Data from 1981 to 2013 were taken from ONS “Suicides in the United Kingdom, 2013 Registrations“. This is based on suicides of those aged 15 and older.
Data for 2014 were taken from Samaritans 2016 Suicide Statistics Report (which contain data up to year 2014 only). This is based on suicides of those aged 10 and older.
Suicide is defined here as deaths classified as resulting from intentional self-harm or injury/poisoning of undetermined intent.
Suicide “rates” are the number of suicides per 100,000 people of the same sex and in the same age range (i.e., 15 and over) in the population in question.
Suicide rates given here are age-standardised for comparability with other European countries.
Suicide rates are plotted against year in Figures 4 and 5, and Figure 6 plots the ratio of male:female suicide rates. Salient features are,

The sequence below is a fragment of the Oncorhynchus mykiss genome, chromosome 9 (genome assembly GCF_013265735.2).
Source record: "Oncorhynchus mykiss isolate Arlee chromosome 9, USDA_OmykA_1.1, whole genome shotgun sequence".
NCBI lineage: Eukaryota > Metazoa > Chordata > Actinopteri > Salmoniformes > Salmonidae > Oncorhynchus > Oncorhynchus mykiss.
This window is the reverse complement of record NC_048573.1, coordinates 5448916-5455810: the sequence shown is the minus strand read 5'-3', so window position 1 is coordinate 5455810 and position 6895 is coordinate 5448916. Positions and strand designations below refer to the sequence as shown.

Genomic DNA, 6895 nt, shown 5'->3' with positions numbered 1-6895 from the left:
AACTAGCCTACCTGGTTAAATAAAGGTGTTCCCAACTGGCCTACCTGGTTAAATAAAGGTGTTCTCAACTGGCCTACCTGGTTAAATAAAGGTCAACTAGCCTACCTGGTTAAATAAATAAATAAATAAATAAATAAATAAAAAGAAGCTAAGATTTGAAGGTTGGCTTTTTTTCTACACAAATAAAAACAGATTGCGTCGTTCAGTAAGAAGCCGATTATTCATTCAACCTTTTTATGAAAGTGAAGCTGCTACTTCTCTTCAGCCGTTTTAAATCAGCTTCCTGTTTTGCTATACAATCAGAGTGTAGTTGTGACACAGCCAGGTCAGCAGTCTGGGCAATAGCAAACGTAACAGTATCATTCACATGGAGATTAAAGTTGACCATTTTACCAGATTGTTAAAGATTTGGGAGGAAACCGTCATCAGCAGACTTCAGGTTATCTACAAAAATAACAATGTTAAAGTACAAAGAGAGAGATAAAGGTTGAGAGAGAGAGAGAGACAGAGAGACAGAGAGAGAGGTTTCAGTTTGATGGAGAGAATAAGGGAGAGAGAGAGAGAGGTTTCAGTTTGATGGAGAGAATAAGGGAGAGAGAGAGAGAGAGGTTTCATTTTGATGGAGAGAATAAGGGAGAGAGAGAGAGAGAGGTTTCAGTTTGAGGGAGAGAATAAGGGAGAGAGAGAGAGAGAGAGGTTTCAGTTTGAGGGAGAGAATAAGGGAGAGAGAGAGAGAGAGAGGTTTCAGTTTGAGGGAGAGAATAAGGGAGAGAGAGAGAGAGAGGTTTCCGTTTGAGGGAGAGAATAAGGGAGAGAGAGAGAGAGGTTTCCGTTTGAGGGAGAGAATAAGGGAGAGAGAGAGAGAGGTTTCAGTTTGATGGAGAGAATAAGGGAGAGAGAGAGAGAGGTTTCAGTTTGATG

Figure 1: The trend lines indicate female suicide rates in Wales have been reducing significantly over the last 35 years, whilst male suicide rates have barely any downward trend.
Figure 2: Comparison of suicide rates in Wales and the UK as a whole reveal that for women the rates are essentially the same, whilst for men the suicide rate in Wales has been rather larger than in the UK as a whole for the last 20 years. Thus, despite the well known parlous position of men as regards suicide in the UK as a whole, the position of Welsh men is worse.
Figure 3: In 1980 the ratio of male to female suicide rates was less than 2. In Wales now it is about 4. The male:female suicide rate ratio has also increased markedly in the UK as a whole, but the ratio is even more adverse in Wales.
Within the UK in 2009/10, diagnosis of depression was lowest in Wales with around 1 in 12 adults (8 per cent) diagnosed – see “Health” by David Sweet (ONS report).
Figure 1 click to enlarge
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